FPAC submits report to feds on ways to support the forest sector
By P&PC Staff
By P&PC Staff
The Forest Products Association of Canada (FPAC) has submitted a new report to the federal government outlining how the forest products sector can contribute to the country’s recovery from COVID-19.
The 24-page report, titled “Innovative, Sustainable, Resilient: Recommendations from Canada’s Forest Sector to Drive Economic Recovery and a Net-Zero Carbon Future,” serves as a backgrounder to the industry’s work in job creation, inclusion and diversity, the bioeconomy and mass timber, reducing land-based emissions, and sustainable forest management.
FPAC has identified over 140 capital projects in the forest sector worth more than $1.5 billion that are ready to receive investment.
The report recognizes the work of a number of forest sector initiatives, including the Outland Youth Employment Program, the #TakeYourPlace campaign and the industry’s role in the Gender Equity in Canada’s Forest Sector National Action Plan, the Canadian Wildland Fire Strategy, and the FPAC 30 by 30 Climate Change Challenge program, among others.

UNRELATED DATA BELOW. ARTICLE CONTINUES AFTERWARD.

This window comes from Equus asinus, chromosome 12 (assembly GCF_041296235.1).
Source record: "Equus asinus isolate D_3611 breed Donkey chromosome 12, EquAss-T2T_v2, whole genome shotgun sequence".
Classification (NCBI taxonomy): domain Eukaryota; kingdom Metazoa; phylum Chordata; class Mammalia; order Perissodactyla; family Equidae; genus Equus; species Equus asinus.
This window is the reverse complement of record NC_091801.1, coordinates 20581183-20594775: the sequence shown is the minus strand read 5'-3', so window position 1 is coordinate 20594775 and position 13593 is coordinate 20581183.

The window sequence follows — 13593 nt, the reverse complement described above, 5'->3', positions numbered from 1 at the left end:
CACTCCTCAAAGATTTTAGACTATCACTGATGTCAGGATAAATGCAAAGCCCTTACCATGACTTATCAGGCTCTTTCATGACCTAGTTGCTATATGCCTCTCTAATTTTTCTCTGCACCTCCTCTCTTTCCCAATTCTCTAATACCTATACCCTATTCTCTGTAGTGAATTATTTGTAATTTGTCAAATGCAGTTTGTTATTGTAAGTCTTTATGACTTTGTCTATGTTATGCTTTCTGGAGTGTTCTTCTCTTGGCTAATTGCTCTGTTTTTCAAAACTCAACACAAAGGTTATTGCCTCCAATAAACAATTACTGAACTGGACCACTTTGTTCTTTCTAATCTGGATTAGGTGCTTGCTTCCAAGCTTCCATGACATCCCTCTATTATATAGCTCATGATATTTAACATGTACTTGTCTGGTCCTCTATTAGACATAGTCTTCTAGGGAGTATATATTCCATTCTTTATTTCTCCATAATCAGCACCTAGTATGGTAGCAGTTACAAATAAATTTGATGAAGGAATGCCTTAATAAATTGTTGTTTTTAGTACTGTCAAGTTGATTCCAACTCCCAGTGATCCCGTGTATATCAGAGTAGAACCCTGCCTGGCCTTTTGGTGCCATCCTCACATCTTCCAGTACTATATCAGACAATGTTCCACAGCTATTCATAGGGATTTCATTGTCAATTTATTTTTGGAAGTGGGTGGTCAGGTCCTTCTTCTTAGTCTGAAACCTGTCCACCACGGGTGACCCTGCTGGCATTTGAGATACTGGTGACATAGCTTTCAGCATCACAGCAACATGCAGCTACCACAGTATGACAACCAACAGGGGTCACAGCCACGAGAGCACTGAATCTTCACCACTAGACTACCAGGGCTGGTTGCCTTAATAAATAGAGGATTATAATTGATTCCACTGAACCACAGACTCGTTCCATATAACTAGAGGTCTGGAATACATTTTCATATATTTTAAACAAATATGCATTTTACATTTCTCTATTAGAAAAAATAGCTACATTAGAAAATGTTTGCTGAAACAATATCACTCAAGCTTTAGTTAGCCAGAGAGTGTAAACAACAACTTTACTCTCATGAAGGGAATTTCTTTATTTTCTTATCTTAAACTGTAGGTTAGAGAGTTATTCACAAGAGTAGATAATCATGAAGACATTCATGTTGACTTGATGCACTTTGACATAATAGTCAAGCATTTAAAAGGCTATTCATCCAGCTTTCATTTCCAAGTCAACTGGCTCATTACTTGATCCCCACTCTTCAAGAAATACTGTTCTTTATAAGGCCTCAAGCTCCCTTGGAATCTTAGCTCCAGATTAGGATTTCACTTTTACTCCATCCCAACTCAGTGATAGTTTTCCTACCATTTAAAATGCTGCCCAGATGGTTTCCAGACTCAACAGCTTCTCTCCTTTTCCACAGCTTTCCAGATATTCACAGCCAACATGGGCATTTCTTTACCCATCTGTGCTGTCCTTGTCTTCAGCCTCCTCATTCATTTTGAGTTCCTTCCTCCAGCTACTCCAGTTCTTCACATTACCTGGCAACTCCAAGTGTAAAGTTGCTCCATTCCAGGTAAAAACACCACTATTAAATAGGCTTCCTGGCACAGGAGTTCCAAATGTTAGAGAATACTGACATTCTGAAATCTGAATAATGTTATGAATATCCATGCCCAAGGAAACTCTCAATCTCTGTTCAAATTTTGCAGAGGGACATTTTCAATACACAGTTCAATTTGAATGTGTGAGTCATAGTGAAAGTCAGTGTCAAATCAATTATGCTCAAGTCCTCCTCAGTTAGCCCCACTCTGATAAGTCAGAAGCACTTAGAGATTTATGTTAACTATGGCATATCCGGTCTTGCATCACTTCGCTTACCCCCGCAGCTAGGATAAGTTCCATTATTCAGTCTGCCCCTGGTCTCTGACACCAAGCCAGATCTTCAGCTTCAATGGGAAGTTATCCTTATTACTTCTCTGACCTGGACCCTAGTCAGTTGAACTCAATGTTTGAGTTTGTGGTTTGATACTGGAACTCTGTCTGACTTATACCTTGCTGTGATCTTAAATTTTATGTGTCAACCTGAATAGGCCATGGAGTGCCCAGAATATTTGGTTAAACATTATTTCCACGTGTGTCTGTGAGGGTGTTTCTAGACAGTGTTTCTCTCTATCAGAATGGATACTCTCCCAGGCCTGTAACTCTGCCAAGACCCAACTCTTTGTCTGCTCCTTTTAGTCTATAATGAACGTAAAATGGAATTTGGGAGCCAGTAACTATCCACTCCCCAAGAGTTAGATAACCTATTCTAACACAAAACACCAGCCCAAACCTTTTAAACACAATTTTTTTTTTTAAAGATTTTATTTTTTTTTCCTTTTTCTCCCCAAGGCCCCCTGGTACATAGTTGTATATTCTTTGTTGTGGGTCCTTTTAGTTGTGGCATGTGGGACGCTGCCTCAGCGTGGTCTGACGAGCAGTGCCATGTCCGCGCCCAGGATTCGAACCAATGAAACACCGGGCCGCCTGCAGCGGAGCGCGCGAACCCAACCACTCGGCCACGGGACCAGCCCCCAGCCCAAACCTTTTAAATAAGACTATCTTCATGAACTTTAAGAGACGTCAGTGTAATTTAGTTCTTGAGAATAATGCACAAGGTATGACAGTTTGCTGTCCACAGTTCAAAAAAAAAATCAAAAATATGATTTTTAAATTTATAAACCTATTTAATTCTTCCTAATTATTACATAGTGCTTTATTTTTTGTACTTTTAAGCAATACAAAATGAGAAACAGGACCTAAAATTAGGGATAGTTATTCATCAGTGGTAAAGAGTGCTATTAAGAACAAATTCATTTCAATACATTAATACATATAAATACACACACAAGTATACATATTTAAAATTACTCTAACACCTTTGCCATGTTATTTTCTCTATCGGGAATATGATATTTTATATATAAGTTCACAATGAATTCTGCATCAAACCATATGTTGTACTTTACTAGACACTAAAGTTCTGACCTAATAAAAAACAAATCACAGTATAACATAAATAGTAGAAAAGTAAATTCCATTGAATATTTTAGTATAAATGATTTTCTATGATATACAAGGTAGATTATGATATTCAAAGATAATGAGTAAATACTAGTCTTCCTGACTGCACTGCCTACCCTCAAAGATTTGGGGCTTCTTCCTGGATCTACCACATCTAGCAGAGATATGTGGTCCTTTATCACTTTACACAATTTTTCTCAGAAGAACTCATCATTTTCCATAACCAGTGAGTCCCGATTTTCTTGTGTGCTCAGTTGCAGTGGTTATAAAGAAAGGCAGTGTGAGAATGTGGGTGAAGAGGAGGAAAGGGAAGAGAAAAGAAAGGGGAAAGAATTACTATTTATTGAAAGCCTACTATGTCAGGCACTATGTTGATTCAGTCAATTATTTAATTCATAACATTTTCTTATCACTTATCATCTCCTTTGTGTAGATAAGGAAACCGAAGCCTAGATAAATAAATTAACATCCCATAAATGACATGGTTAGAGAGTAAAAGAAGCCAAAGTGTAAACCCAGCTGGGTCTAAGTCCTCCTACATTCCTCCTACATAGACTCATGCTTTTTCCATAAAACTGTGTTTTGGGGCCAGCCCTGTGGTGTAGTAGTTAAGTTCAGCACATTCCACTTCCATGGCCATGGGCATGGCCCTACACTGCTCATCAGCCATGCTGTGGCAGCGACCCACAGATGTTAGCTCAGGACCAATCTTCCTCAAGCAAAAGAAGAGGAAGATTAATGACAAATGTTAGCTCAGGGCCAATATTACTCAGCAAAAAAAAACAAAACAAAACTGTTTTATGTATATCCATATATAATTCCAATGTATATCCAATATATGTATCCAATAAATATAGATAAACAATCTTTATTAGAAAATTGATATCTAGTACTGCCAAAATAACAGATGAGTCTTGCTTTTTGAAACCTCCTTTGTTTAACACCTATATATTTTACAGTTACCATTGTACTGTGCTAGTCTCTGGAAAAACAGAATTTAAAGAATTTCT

“Last week’s announcement that the federal deficit is projected to hit $382 billion by March 2021 is a stark reminder of how daunting the recovery effort will be,” says Derek Nighbor, FPAC president and CEO, in a statement.
“We need to come together with solutions that will meet the needs of Canadian workers and their families and deliver jobs to communities that need them, while promoting innovation and our move to a lower-carbon economy.”
Among the solutions suggested in the report are the expansion of the Canadian Forest Service’s Indigenous Forestry Initiative to increase funding for Indigenous participation in forestry-related opportunities and businesses, additional support for the Greenest Workforce program to connect recent graduates to the forest sector, and federal backing for forest-based bioproducts projects that can help with PPE manufacturing.
FPAC also calls on the government for assistance in implementing the Canadian Council of Forest Ministers’ (CCFM) Forest Bio-economy Framework, which was developed in 2018.
“Working in partnership with the federal government, Canada’s forest sector can protect jobs and create new ones, grow new markets, keep communities safer from fire, and lead our move to a net-zero carbon economy by 2050,” says Nighbor.
Read the full report here.